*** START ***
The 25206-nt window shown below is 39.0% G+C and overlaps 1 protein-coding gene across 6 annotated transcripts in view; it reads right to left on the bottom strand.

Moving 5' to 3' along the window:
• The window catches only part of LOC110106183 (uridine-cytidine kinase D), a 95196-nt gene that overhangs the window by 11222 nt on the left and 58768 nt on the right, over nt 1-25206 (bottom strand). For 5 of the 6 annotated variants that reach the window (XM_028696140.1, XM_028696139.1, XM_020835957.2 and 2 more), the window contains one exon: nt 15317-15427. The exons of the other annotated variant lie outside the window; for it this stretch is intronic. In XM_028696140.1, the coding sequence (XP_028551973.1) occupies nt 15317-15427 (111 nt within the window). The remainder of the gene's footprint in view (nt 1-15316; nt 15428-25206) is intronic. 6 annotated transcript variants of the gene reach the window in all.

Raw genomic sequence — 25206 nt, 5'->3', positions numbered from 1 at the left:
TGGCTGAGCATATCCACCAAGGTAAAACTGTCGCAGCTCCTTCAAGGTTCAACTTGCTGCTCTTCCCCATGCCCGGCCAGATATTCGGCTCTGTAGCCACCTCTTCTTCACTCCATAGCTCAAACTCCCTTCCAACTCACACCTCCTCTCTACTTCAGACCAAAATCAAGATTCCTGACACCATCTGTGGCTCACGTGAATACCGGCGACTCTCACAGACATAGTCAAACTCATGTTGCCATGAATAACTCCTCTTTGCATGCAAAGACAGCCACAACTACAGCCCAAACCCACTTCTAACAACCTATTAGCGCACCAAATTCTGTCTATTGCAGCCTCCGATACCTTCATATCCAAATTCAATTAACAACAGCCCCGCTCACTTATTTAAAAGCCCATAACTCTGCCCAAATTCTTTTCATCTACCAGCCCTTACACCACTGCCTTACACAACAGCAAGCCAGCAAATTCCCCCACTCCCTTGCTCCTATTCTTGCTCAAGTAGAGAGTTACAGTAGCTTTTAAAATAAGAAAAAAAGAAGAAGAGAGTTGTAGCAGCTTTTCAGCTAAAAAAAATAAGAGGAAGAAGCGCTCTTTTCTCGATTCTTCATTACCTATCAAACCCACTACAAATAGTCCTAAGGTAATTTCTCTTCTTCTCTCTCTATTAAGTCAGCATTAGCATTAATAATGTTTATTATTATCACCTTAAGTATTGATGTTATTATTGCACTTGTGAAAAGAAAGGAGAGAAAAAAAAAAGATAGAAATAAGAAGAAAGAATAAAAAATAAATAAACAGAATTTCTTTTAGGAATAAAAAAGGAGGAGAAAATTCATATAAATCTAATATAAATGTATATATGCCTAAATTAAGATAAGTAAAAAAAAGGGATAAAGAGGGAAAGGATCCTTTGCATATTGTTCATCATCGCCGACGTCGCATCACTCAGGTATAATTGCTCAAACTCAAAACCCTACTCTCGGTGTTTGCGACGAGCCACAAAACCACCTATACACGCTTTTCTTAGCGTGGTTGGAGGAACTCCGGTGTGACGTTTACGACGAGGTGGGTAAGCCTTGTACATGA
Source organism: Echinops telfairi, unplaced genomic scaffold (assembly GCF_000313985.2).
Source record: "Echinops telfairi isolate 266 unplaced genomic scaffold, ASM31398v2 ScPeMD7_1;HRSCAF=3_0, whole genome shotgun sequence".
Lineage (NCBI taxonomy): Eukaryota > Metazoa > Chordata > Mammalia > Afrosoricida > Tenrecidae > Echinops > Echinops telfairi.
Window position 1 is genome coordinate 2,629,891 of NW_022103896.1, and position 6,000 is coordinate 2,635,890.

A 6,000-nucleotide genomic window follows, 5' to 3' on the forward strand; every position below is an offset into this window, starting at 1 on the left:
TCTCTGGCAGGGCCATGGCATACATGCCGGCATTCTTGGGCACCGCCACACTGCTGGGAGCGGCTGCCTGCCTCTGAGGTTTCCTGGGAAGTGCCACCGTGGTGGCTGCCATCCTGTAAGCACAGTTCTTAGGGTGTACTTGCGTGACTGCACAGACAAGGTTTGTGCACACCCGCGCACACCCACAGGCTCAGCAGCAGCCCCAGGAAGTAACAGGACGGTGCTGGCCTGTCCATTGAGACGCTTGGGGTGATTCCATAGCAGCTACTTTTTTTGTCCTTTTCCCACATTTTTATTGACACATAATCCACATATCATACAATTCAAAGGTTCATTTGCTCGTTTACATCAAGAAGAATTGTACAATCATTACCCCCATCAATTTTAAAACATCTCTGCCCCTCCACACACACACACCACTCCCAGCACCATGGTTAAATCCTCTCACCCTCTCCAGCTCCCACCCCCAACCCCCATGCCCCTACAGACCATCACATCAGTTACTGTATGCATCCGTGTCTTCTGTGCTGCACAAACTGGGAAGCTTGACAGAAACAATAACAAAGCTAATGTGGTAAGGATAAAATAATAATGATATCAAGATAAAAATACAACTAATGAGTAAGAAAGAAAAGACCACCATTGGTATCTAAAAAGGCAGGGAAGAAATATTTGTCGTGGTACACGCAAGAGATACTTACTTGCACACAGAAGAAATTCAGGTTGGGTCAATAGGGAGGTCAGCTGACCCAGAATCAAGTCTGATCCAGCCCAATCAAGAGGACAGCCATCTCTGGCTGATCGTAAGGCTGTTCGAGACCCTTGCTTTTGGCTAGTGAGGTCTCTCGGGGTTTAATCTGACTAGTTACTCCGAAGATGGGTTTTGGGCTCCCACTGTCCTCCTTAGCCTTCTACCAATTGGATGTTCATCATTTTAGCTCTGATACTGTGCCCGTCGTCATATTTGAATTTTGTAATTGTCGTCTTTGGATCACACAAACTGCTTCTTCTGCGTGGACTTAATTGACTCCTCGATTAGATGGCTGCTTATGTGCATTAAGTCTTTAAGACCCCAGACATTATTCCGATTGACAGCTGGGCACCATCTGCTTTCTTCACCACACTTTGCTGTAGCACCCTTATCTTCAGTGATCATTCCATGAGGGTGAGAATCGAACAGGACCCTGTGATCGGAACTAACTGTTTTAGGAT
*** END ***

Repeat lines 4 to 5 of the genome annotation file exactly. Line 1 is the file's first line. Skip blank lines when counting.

Raw genomic sequence — 25206 nt, 5'->3', positions numbered from 1 at the left:
TGGCTGAGCATATCCACCAAGGTAAAACTGTCGCAGCTCCTTCAAGGTTCAACTTGCTGCTCTTCCCCATGCCCGGCCAGATATTCGGCTCTGTAGCCACCTCTTCTTCACTCCATAGCTCAAACTCCCTTCCAACTCACACCTCCTCTCTACTTCAGACCAAAATCAAGATTCCTGACACCATCTGTGGCTCACGTGAATACCGGCGACTCTCACAGACATAGTCAAACTCATGTTGCCATGAATAACTCCTCTTTGCATGCAAAGACAGCCACAACTACAGCCCAAACCCACTTCTAACAACCTATTAGCGCACCAAATTCTGTCTATTGCAGCCTCCGATACCTTCATATCCAAATTCAATTAACAACAGCCCCGCTCACTTATTTAAAAGCCCATAACTCTGCCCAAATTCTTTTCATCTACCAGCCCTTACACCACTGCCTTACACAACAGCAAGCCAGCAAATTCCCCCACTCCCTTGCTCCTATTCTTGCTCAAGTAGAGAGTTACAGTAGCTTTTAAAATAAGAAAAAAAGAAGAAGAGAGTTGTAGCAGCTTTTCAGCTAAAAAAAATAAGAGGAAGAAGCGCTCTTTTCTCGATTCTTCATTACCTATCAAACCCACTACAAATAGTCCTAAGGTAATTTCTCTTCTTCTCTCTCTATTAAGTCAGCATTAGCATTAATAATGTTTATTATTATCACCTTAAGTATTGATGTTATTATTGCACTTGTGAAAAGAAAGGAGAGAAAAAAAAAAGATAGAAATAAGAAGAAAGAATAAAAAATAAATAAACAGAATTTCTTTTAGGAATAAAAAAGGAGGAGAAAATTCATATAAATCTAATATAAATGTATATATGCCTAAATTAAGATAAGTAAAAAAAAGGGATAAAGAGGGAAAGGATCCTTTGCATATTGTTCATCATCGCCGACGTCGCATCACTCAGGTATAATTGCTCAAACTCAAAACCCTACTCTCGGTGTTTGCGACGAGCCACAAAACCACCTATACACGCTTTTCTTAGCGTGGTTGGAGGAACTCCGGTGTGACGTTTACGACGAGGTGGGTAAGCCTTGTACATGA